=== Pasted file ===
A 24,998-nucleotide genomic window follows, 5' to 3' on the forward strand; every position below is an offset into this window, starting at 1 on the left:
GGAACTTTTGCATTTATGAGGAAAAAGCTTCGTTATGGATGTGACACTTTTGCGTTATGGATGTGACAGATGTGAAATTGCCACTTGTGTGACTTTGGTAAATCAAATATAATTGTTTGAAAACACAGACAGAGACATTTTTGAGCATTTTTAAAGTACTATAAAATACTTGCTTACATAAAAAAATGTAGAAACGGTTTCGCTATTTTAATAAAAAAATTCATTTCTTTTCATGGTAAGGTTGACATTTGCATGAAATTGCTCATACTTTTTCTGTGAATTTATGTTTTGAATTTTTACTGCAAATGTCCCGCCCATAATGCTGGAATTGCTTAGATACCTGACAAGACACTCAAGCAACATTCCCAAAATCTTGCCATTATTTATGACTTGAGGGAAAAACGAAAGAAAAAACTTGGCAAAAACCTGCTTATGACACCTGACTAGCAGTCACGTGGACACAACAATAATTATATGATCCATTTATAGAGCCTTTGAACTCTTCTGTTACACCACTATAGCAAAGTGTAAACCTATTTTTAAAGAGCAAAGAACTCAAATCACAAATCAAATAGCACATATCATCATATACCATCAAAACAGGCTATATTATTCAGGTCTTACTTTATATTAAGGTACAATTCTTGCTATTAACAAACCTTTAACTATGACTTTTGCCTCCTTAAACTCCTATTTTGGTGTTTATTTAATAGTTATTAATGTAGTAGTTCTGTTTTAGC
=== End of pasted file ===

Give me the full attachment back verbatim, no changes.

A 24,998-nucleotide genomic window follows, 5' to 3' on the forward strand; every position below is an offset into this window, starting at 1 on the left:
GGAACTTTTGCATTTATGAGGAAAAAGCTTCGTTATGGATGTGACACTTTTGCGTTATGGATGTGACAGATGTGAAATTGCCACTTGTGTGACTTTGGTAAATCAAATATAATTGTTTGAAAACACAGACAGAGACATTTTTGAGCATTTTTAAAGTACTATAAAATACTTGCTTACATAAAAAAATGTAGAAACGGTTTCGCTATTTTAATAAAAAAATTCATTTCTTTTCATGGTAAGGTTGACATTTGCATGAAATTGCTCATACTTTTTCTGTGAATTTATGTTTTGAATTTTTACTGCAAATGTCCCGCCCATAATGCTGGAATTGCTTAGATACCTGACAAGACACTCAAGCAACATTCCCAAAATCTTGCCATTATTTATGACTTGAGGGAAAAACGAAAGAAAAAACTTGGCAAAAACCTGCTTATGACACCTGACTAGCAGTCACGTGGACACAACAATAATTATATGATCCATTTATAGAGCCTTTGAACTCTTCTGTTACACCACTATAGCAAAGTGTAAACCTATTTTTAAAGAGCAAAGAACTCAAATCACAAATCAAATAGCACATATCATCATATACCATCAAAACAGGCTATATTATTCAGGTCTTACTTTATATTAAGGTACAATTCTTGCTATTAACAAACCTTTAACTATGACTTTTGCCTCCTTAAACTCCTATTTTGGTGTTTATTTAATAGTTATTAATGTAGTAGTTCTGTTTTAGC